One of the most effective ways to make sure you have an accurate depiction of your past decisions is to keep a journal. I've always liked the idea that time is like walking through a river. You'll never pass through the same water again, just like you'll never experience the same moment again. So you'd better keep a record of it.
Over the last few years people have made some pretty bad investment decisions based on an artificially inflated environment. Now everyone is licking their wounds. There has never been a better time than now to create the habit of writing down your reflections on this experience because you had better believe things are going to get crazy again. And when you're crafting your investment criteria in the bull market of 2031 you're going to appreciate the ability to read your own advice telling you to be more thoughtful.
Weighted Average Cost of Commitment
Time not only impacts the way we view our previous decisions. Time also tricks us into making decisions based on a very short time frame. People talk a lot about opportunity coming as the result of being in the right place at the right time. You'll dramatically improve the quality of your commitments if you make them with a long time horizon in mind.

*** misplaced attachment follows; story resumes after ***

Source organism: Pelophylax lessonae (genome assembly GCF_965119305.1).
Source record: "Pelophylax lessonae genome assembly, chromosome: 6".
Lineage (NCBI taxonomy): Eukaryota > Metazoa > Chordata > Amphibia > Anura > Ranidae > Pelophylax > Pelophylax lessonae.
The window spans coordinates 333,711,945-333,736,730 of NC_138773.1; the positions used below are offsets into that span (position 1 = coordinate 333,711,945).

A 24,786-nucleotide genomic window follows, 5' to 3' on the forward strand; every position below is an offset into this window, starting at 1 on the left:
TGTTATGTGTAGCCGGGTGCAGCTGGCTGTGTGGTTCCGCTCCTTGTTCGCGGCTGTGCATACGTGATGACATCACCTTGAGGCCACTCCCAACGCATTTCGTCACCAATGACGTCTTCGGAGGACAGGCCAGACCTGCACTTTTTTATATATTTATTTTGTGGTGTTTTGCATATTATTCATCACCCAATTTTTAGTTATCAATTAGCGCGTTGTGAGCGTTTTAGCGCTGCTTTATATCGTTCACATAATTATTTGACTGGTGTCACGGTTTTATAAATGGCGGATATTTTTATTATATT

Most people feel "adrift" right now, not because they have no options but because they have too many options, none of which are sure to work out. And people feel paralyzed by the possibilities. David Perell calls this a "commitment crisis." The idea that because people often have such a short time-frame in mind they fear long-term commitments that limit their optionality. Where the Y-Axis is value and he X-Axis is time people are "hugging the X-Axis."
The problem with hugging the X-Axis is that time moves on with or without you. If you make no commitments then you only lose out on time. So you have to make commitments. You have to make decisions. The question is whether you're making the right commitments that will drive the most long-term value. The advice I've given to several folks is to create a "weighted average equation" for making a decision. The first step in that equation is determining what you’re solving for.
One of the best things to solve for is minimized regret. Jeff Bezos talks about his regret minimization framework:
"I knew that when I was 80 I was not going to regret having tried this. I was not going to regret trying to participate in this thing called the Internet that I thought was going to be a really big deal. I knew that if I failed I wouldn’t regret that, but I knew the one thing I might regret is not ever having tried."